It was also recommended that I not assemble the stays as directed by the pattern (each layer as one), but by pattern piece, sewing the layers together on the boning channels before assembling them as a whole. Also, I made the stays front-lacing as well as back lacing, so I edged the front and back openings alike, following the directions for the back.

Lacing holes--I've hand stitched the edges of one, but not the others!
After sewing in channels and and assembling the two halves of the stays, I inserted one length of boning into each, and made holes down the front and back openings for the lacing (not cutting the fabric, but poking a fine knitting needle through, then a thicker one, and using a heavy embroidery needle to pull the twill tape through the holes for lacings). At that point, there wasn't time to finish out the stays before trying them out for my book launch party.

Pattern for pockets, and other goodies
The fit was amazing! Just enough support and shaping that I shouldn’t have to alter the dress much, if at all. And they are comfortable enough for several hours’ wear, without pain. (No photos of this part, sadly!) I did discover that I'll need to beef up the boning--two lengths per channel--for strength and rigidity. I'll also need to attach the lining before trimming the edges and attaching the binding, which I hear can be a job all its own, depending upon whether I use linen or soft leather. I'm told the soft chamois pieces sold at auto parts stores work great for this.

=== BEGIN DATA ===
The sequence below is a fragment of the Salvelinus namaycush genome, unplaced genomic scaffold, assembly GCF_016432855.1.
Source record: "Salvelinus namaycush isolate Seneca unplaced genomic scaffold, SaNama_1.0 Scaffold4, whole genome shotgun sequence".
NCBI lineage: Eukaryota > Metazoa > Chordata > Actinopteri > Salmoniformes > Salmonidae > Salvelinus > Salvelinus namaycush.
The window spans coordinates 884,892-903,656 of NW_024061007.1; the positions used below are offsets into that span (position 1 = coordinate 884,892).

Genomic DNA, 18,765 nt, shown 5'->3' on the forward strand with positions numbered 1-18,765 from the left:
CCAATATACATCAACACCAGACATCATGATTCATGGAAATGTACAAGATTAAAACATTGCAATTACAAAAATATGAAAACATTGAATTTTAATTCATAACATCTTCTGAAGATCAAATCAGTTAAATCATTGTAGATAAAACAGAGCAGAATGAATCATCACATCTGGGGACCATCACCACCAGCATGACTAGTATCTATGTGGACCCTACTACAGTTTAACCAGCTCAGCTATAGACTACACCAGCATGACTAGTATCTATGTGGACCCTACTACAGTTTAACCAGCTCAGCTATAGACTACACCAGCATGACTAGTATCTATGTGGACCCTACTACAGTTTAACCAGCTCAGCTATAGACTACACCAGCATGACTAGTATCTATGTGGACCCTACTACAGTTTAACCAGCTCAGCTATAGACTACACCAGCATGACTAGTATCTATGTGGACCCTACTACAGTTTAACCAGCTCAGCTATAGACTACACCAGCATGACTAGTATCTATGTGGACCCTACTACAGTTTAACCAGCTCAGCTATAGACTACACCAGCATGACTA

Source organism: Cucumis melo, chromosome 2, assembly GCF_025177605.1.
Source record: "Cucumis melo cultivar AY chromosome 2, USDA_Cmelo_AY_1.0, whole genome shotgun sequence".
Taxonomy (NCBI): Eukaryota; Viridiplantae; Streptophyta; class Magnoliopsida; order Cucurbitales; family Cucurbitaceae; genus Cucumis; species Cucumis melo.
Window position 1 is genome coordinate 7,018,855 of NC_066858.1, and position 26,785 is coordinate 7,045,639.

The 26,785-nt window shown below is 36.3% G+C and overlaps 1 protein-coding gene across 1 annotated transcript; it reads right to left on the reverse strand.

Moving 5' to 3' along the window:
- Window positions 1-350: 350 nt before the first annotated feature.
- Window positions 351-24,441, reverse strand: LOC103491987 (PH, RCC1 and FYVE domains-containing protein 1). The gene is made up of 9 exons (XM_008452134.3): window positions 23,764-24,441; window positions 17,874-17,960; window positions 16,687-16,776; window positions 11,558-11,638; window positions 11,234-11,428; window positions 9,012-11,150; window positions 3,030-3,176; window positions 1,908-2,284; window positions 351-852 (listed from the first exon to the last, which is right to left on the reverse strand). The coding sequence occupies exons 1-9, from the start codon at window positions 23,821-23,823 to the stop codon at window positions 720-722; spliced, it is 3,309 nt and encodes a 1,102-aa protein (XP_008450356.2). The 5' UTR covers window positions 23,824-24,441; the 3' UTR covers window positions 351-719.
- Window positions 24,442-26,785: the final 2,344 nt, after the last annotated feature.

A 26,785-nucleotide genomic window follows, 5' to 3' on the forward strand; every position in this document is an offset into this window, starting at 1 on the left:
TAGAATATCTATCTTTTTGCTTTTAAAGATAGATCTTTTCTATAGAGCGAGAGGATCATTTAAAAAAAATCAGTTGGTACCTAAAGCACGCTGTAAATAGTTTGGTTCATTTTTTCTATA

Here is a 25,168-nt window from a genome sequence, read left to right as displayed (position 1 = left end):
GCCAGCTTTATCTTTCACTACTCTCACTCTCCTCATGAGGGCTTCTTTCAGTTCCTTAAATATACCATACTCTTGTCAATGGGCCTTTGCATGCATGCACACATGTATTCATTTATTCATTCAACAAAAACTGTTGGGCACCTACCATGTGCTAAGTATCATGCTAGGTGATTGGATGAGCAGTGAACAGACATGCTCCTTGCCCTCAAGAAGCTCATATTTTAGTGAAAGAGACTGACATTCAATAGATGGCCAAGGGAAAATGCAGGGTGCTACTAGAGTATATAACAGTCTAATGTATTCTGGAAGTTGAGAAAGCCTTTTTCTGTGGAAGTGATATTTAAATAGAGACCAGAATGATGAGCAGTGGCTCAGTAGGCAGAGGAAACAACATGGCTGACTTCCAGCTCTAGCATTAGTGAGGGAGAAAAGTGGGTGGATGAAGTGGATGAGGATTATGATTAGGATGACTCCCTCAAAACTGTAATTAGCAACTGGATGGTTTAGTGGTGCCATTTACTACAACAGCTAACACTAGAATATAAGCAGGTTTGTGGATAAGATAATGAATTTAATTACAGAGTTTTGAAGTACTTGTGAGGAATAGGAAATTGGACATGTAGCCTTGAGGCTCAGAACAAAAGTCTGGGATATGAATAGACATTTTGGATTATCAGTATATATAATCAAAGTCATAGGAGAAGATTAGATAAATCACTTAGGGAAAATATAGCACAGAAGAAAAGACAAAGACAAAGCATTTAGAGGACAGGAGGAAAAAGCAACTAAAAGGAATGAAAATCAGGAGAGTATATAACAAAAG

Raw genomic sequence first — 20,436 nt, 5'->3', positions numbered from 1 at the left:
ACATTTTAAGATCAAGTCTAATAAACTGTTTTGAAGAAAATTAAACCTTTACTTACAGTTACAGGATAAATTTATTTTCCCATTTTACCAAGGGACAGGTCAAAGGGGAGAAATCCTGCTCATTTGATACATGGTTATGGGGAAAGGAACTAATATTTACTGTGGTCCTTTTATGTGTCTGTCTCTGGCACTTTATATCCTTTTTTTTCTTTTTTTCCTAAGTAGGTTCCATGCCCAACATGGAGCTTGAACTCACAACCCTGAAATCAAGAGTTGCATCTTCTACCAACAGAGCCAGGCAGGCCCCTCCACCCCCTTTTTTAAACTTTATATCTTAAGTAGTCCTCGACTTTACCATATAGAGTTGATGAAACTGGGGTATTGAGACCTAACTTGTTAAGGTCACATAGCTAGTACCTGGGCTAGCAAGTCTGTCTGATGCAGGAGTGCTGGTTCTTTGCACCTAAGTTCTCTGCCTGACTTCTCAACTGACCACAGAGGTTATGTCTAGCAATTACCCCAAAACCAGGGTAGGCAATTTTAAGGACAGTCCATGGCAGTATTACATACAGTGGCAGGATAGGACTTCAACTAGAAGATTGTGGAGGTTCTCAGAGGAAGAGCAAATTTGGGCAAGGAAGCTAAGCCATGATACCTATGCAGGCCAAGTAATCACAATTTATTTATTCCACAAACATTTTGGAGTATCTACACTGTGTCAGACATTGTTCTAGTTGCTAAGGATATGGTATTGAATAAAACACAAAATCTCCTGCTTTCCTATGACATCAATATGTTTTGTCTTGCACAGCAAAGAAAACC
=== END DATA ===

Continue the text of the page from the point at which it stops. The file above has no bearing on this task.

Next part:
Pattern for cap
After the book launch party, I’d planned to continue construction on the ensemble—finishing the stays, adding a colonial ladies’ cap and possibly pockets—but all that came to a grinding halt in favor of preparations for my husband to travel to his new job and then my last-minute househunting trip out there. But I have plans to complete the ensemble, after our move.

Any questions on the process? Details you want to ask about? I’m happy to share or clarify!

12 comments:

  1. Wow. Make me one, pretty please? *batting eyes* That was awesome.

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  2. Oh my goodness, that is awesome!! I wanna just hang at your house for a few days. :)